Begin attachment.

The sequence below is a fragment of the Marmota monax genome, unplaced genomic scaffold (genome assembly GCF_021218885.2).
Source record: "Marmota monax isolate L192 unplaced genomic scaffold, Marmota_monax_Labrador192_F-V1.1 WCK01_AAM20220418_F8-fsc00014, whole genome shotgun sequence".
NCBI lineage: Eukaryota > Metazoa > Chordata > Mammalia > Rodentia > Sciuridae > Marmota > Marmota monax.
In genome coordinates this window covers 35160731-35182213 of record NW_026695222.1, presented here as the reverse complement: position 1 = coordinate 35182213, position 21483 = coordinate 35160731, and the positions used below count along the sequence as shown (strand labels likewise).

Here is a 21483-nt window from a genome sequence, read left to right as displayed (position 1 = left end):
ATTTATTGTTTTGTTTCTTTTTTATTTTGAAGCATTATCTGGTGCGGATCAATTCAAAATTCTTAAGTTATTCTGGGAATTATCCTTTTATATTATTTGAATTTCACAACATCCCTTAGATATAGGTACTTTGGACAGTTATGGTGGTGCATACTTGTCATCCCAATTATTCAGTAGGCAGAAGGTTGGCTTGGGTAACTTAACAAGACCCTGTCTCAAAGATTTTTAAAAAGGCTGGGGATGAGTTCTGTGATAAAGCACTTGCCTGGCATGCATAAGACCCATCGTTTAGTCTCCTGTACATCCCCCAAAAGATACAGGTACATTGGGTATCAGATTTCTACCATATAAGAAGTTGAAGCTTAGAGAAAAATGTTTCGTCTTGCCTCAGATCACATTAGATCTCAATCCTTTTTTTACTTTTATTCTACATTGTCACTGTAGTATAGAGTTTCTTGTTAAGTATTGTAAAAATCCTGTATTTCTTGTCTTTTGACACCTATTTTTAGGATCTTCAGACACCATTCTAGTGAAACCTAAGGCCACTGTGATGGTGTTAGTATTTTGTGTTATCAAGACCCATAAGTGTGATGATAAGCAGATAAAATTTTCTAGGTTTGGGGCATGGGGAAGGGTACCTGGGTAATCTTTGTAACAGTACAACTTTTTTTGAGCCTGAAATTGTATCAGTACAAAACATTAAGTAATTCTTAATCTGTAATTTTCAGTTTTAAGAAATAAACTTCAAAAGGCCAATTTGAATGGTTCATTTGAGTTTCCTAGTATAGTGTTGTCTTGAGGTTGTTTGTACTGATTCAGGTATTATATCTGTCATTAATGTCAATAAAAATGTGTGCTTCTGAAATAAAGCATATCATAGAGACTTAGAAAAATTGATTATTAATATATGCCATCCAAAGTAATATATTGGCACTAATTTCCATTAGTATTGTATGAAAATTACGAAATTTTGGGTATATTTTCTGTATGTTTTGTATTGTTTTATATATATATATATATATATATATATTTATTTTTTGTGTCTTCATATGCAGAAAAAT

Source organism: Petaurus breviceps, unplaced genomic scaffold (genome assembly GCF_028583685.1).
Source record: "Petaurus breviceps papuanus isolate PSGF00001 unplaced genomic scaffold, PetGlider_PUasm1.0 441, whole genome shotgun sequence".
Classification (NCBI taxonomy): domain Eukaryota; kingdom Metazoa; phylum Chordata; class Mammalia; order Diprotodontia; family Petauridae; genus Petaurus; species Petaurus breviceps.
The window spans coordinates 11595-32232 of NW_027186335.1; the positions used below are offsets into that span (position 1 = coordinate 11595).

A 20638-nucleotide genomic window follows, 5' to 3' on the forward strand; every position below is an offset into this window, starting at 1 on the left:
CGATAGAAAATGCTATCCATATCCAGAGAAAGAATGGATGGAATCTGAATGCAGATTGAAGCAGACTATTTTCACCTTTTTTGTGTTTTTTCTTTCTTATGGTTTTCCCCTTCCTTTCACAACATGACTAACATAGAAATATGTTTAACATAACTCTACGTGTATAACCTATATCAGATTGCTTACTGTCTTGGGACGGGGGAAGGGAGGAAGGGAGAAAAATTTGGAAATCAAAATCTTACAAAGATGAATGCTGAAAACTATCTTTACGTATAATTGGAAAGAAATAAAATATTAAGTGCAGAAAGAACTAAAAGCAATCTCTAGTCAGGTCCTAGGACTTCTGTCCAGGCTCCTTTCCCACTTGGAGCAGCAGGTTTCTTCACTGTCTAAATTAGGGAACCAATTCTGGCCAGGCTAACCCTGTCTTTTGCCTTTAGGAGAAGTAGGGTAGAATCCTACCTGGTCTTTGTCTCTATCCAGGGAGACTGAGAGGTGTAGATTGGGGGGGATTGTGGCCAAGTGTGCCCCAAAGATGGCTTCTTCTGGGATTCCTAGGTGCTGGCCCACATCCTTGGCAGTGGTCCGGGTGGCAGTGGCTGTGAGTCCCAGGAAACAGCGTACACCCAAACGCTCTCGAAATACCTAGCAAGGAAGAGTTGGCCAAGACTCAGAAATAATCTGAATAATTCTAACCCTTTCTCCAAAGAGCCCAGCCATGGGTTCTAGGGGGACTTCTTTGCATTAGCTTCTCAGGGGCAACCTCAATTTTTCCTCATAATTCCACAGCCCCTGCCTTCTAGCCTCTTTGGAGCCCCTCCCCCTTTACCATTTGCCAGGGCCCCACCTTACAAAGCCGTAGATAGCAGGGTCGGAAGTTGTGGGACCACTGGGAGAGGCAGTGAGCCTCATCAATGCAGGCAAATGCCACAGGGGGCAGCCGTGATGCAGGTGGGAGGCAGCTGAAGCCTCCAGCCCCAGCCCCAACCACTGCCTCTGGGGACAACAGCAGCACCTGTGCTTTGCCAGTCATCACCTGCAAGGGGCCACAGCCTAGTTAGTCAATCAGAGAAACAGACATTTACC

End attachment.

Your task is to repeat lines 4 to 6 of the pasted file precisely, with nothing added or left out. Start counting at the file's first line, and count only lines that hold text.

In genome coordinates this window covers 35160731-35182213 of record NW_026695222.1, presented here as the reverse complement: position 1 = coordinate 35182213, position 21483 = coordinate 35160731, and the positions used below count along the sequence as shown (strand labels likewise).

Here is a 21483-nt window from a genome sequence, read left to right as displayed (position 1 = left end):
ATTTATTGTTTTGTTTCTTTTTTATTTTGAAGCATTATCTGGTGCGGATCAATTCAAAATTCTTAAGTTATTCTGGGAATTATCCTTTTATATTATTTGAATTTCACAACATCCCTTAGATATAGGTACTTTGGACAGTTATGGTGGTGCATACTTGTCATCCCAATTATTCAGTAGGCAGAAGGTTGGCTTGGGTAACTTAACAAGACCCTGTCTCAAAGATTTTTAAAAAGGCTGGGGATGAGTTCTGTGATAAAGCACTTGCCTGGCATGCATAAGACCCATCGTTTAGTCTCCTGTACATCCCCCAAAAGATACAGGTACATTGGGTATCAGATTTCTACCATATAAGAAGTTGAAGCTTAGAGAAAAATGTTTCGTCTTGCCTCAGATCACATTAGATCTCAATCCTTTTTTTACTTTTATTCTACATTGTCACTGTAGTATAGAGTTTCTTGTTAAGTATTGTAAAAATCCTGTATTTCTTGTCTTTTGACACCTATTTTTAGGATCTTCAGACACCATTCTAGTGAAACCTAAGGCCACTGTGATGGTGTTAGTATTTTGTGTTATCAAGACCCATAAGTGTGATGATAAGCAGATAAAATTTTCTAGGTTTGGGGCATGGGGAAGGGTACCTGGGTAATCTTTGTAACAGTACAACTTTTTTTGAGCCTGAAATTGTATCAGTACAAAACATTAAGTAATTCTTAATCTGTAATTTTCAGTTTTAAGAAATAAACTTCAAAAGGCCAATTTGAATGGTTCATTTGAGTTTCCTAGTATAGTGTTGTCTTGAGGTTGTTTGTACTGATTCAGGTATTATATCTGTCATTAATGTCAATAAAAATGTGTGCTTCTGAAATAAAGCATATCATAGAGACTTAGAAAAATTGATTATTAATATATGCCATCCAAAGTAATATATTGGCACTAATTTCCATTAGTATTGTATGAAAATTACGAAATTTTGGGTATATTTTCTGTATGTTTTGTATTGTTTTATATATATATATATATATATATATATTTATTTTTTGTGTCTTCATATGCAGAAAAAT